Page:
were erected in the colonies and free cities. The buildings and pubfic places of Rome
were adorned by the first emperors with a great number of works of sculpture, most
of which, however, were prepared by Grecian artists.

Edm. FigreUi de statuis illustrium Romanorum liber siiigularis. Holmix. 1756. 9.—Lipsii admiranda s. de magnitudine Romana
libri iv. Antw. 1637. io\.—Rycquii de Capilolio Rom. commentarius. I« B. 1696. 8. SiUig, Catalogus artificum Grjecorum et
Romanorum. Dresd. 1S27.

3. After the time of Augustus there was a decline in arts as well as letters, until the
reign of Hadrian, A. D. 118. The principal sculptured works appear to have been,
1. Reliefs on public monuments, such as arches and columns; 2. Statues or busts of
the emperors and members of their families ; some of which were intended to be faith-
ful portraits ; others were designed to represent an emperor or empress in some heroic
or deified character; many specimens of this class are preserved.

4. In the reign of Hadrian, the arts were in some degree revived (cf. § 128. 2) . The
existing statues and busts of Antinous (cf % 186. 10) are ascribed to the age of Hadrian.
The arts continued to flourish somewhat in the reign of the Antonines, closing A. D.
180. The best among the remains of this time are the equestrian statue of Aurelius
(cf "5 186. 12) , and the reliefs on the column of Antonine (cf § 188. 2) .

§ 183 u. In the last half of the second century after Christ, there was an obvious de-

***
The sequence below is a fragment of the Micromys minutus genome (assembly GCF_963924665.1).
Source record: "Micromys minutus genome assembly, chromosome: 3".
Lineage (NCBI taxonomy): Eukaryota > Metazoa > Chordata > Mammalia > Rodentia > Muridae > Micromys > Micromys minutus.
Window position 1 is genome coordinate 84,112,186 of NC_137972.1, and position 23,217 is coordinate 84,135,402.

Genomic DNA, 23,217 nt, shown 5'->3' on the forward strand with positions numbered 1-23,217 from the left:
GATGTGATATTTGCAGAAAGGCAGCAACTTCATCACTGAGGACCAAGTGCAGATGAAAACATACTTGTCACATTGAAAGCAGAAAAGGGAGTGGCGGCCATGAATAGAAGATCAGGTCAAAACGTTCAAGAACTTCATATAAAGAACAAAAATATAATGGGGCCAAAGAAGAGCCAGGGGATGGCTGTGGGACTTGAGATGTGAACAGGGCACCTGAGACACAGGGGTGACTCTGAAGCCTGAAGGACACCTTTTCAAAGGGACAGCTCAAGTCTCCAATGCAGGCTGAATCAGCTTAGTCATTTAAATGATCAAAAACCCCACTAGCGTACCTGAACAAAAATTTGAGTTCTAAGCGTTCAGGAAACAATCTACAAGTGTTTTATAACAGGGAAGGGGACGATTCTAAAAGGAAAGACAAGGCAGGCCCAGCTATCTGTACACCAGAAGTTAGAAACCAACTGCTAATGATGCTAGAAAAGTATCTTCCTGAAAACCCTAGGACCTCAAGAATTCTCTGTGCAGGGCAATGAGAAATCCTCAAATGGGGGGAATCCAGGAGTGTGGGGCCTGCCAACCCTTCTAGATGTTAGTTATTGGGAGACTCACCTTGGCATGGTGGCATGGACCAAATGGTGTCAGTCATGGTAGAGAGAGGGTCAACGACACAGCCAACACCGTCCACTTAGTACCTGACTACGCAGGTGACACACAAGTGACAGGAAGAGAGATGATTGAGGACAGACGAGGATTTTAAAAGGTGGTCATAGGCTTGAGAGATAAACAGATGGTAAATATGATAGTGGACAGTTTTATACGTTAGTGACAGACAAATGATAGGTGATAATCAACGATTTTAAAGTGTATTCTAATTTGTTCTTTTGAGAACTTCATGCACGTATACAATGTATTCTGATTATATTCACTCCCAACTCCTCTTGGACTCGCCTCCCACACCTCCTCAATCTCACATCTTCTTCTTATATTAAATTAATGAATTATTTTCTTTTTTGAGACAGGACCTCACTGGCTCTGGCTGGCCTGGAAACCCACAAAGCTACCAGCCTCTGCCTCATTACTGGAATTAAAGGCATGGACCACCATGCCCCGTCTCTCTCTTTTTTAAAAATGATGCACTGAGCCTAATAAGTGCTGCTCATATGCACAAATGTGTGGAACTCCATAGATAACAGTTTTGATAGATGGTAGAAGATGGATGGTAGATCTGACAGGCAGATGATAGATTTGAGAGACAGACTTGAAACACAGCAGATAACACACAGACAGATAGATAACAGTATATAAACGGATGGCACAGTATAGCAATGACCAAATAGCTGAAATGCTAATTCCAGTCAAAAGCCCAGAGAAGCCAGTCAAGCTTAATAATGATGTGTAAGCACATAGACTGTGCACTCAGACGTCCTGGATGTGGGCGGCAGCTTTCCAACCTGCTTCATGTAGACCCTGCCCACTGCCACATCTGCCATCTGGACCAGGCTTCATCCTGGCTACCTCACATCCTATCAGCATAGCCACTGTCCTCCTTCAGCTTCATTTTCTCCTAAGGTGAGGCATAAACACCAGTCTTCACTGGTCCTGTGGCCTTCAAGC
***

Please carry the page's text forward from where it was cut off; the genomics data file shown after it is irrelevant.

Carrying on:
cline of good taste in sculpture, and soon after the middle of the third, the art was
wholly prostrated, through political disasters and other conspiring influences. Esteem
for the art and its productions was lost, and many unfavorable circumstances happened,
so that a number of the most valuable works of sculpture were mutilated, buried in
ruins, or entirely destroyed. This resulted partly from the warhke character of the
tribes that invaded Italy, partly from the avarice and rapachy of some of the later Ro-
man emperors, from frequent earthquakes or conflagrations, from the repeated capture
and sacking of Rome and Constantinople, and from a mistaken zeal of many Christians
against the preservation of heathen monuments.

See FioriUo>s Geschichte der Malerei. fak. i. p. U.—Heyne, De Interitu operum Artis priscas, &c., as cited § 76. 5.

^ 184 u. Notwithstanding all this ruin, many monuments of sculpture, and some of
them of high excellence, have been preserved. Since the revival of the fine arts, which
commenced in Italy, the last seat of ancient sculpture, these monuments have been
diligently sought out, collected, and described. Yet most of them have suffered from
time or accident, and very few are wholly free from mutilations. There have been
attempts to remedy these injuries by rejoining and repairing, but without sufficient
judgment or skill. For such attempts require not only mechanical dexterity, but a


very correct apprehension of the exact design of the original artist, and especvilly a
capacity to adopt perfectly his manner and style. No modern has been more suc-
cessful in labors of this sort than Cavaceppi.

See Raccolta d'antiche statue, etc. restaurate da B. Cavaceppi. Rom. 1768-72. 3 vols. M.—Mhand. tiler Restawr. von Kurm.
werhen contained in the Propylden, ii. 1. p. ^.—Henrici Commentationes de slatuis antiquis mutilatis, recentiori manu refectis,

Vit. iS03, sqq. 4.

§ 185*. Anything like a full specification even of the more valuable monu-